slept, but I know how mightily I hurt when I finally woke up. Every muscle, every joint ached.My backside felt as though it were on fire. I sat up and a great pain pounded in my head. With both hands I felt around my head. I had so many bumps and gashes. I fell back onto the furs andlay there with my eyes closed but now fully awake.What strange situation had I now fallen into?I did not trust these savages. Yes, they were caring for me now, and dressing me, andseeing to my wounds, yet these were the same savages who murdered my Father, brothers, andcousin, and nearly murdered me during the gauntlet. What style of person can do both thosethings, I wondered. Why would they kill part of my family then propose to adopt me as part of their family? And why me?I looked down at myself. I very much liked my handsome new buckskin clothing, withthe beads and the fringe. I was grateful to have my knife and my Hannah doll back, most of all. Isuppose I looked like an Indian, except for my very white skin and my auburn hair. But Icertainly did not feel like an Indian. Mostly I just felt pain.With great effort I sat up and studied my surroundings in the dim light. The longhouseappeared to be made of large sheets of bark, tied over a pole frame. It was about 40 paces long. Iwas sitting on a bearskin fur along one side, one of many beds running down both sides of thestructure. Smoke holes at the top let out the smoke from three small fires inside. A door at eachend and one in the middle let in some daylight. A few Indians were in the longhouse now, butthey paid little attention to me. Two or three were sleeping; others appeared to be mendingclothing. One woman suckled a baby while another fed a few sticks to the fires. Dried foodstuffshung from many rafters, and shelves above the beds held a great number of folded blankets, baskets, rough tools, and clothing. Clearly 20 or 30 people must share this space, I thought as Ilay back down.Soon I heard a movement near me and opened one eye. The English-speaking Indian boysat down next to me, along with one of the maidens who had washed me the day before. Slowly,ever so stiffly, I sat up. She had a large bowl of fruits and nuts which she fed to me. I wasgrateful for the food, and ate enthusiastically. The brave watched me curiously, and I him. Heseemed to me about the size and age of my cousin Balthus. That would make him 16.Finally the brave said something that sounded like “Shay-cone”, and then said “Hel-lo” inEnglish. He pointed to himself and said “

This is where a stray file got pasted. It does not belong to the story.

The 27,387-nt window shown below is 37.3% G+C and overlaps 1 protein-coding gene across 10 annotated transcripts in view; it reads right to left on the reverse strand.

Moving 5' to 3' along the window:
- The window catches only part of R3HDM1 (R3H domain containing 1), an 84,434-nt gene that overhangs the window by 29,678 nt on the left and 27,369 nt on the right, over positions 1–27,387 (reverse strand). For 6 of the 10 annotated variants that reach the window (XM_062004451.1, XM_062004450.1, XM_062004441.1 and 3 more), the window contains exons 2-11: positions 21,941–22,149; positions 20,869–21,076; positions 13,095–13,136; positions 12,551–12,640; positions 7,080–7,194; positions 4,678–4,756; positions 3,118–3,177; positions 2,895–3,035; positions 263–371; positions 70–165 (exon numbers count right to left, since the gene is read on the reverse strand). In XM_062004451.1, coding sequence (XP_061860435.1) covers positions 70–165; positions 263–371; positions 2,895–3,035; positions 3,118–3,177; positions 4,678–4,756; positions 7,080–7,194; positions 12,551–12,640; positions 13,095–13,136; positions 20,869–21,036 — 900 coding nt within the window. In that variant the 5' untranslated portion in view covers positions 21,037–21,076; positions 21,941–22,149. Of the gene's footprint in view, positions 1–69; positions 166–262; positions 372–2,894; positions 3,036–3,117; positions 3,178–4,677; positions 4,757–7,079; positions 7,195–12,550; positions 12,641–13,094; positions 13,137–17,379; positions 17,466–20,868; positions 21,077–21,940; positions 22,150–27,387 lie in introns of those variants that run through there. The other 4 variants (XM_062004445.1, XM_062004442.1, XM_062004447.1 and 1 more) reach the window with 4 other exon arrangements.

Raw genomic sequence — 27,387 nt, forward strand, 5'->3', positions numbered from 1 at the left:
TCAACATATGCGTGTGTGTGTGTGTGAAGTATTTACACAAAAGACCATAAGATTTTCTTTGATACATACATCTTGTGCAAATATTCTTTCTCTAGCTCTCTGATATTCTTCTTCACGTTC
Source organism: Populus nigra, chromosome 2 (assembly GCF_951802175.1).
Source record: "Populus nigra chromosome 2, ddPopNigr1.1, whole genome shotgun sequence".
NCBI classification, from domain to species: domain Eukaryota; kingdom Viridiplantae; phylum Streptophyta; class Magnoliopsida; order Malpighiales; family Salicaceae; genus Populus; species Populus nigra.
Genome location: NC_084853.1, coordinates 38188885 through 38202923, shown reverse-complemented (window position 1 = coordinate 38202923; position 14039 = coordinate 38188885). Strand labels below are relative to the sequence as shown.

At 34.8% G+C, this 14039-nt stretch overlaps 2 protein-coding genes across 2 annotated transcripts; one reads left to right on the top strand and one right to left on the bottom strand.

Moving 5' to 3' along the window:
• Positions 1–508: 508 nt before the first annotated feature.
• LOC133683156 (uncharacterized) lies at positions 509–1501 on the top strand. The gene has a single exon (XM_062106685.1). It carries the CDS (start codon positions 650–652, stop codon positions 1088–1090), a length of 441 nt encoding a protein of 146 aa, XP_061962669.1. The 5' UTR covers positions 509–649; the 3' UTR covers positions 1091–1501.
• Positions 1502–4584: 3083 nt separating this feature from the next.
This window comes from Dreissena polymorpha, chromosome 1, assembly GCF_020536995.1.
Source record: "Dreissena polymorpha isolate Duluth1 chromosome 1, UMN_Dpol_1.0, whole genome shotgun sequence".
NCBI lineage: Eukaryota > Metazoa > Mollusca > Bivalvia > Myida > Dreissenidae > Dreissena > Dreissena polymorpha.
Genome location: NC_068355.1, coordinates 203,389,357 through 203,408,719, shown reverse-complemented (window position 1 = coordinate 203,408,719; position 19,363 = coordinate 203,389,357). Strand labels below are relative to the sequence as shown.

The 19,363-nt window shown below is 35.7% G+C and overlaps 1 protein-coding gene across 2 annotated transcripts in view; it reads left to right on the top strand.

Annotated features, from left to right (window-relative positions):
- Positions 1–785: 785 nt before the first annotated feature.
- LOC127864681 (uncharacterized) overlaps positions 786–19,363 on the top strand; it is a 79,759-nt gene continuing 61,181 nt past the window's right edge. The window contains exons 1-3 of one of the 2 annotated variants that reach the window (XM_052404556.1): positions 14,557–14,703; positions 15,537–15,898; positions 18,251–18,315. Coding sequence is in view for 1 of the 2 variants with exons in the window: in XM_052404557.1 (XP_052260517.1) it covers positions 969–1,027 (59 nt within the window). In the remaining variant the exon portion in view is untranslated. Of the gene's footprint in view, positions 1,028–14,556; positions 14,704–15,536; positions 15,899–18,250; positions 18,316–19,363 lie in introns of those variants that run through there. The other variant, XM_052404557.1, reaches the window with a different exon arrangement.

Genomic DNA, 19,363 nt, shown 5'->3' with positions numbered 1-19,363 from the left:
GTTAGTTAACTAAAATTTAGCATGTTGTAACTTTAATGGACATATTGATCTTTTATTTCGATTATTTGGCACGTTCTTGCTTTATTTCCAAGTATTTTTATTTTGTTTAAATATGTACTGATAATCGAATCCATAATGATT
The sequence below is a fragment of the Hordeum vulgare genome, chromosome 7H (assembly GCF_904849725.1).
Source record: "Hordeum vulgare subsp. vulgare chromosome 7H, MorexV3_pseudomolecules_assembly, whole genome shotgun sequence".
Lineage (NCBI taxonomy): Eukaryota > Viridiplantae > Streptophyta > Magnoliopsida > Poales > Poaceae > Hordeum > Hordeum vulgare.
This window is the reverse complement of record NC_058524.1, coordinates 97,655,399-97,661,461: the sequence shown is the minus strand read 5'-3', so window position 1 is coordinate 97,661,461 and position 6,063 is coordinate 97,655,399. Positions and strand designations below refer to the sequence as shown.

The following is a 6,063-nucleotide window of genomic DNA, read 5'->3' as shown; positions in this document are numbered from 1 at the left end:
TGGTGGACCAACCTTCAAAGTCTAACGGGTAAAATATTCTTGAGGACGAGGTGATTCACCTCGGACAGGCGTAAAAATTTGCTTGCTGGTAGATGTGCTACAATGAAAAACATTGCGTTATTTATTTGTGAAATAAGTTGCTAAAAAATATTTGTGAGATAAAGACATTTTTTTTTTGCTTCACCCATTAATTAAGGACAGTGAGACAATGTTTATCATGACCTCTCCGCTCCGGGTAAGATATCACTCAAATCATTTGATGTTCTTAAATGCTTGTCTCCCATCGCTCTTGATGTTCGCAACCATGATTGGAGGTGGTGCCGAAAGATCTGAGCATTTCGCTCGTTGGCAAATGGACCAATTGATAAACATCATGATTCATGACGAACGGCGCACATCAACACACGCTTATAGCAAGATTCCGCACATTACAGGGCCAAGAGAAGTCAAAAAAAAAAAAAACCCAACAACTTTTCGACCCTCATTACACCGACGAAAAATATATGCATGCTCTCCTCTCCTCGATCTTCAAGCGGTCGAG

.” He repeated it, so I guessed it was hisname. He said it again, and pointed to himself again. Obviously he wanted me to say it, too, so Idid. Then he said in English, “Water Moon”, and pointed first at the sky then at himself.I realized he was the very first Indian to ever introduce himself to me. For that I wasgrateful.“Benjamin,” I said and pointed to myself. “Benjamin.”Water Moon said my name a few times, tentatively at first. It appeared he had troublewith the ‘J’ sound in my name. It sounded more like “Ben-men.”“Does just one family live in this house?” I asked.He looked puzzled at this. Perhaps he did not speak much English. I tried again. I held upone finger and said “One family?” then pointing around the longhouse.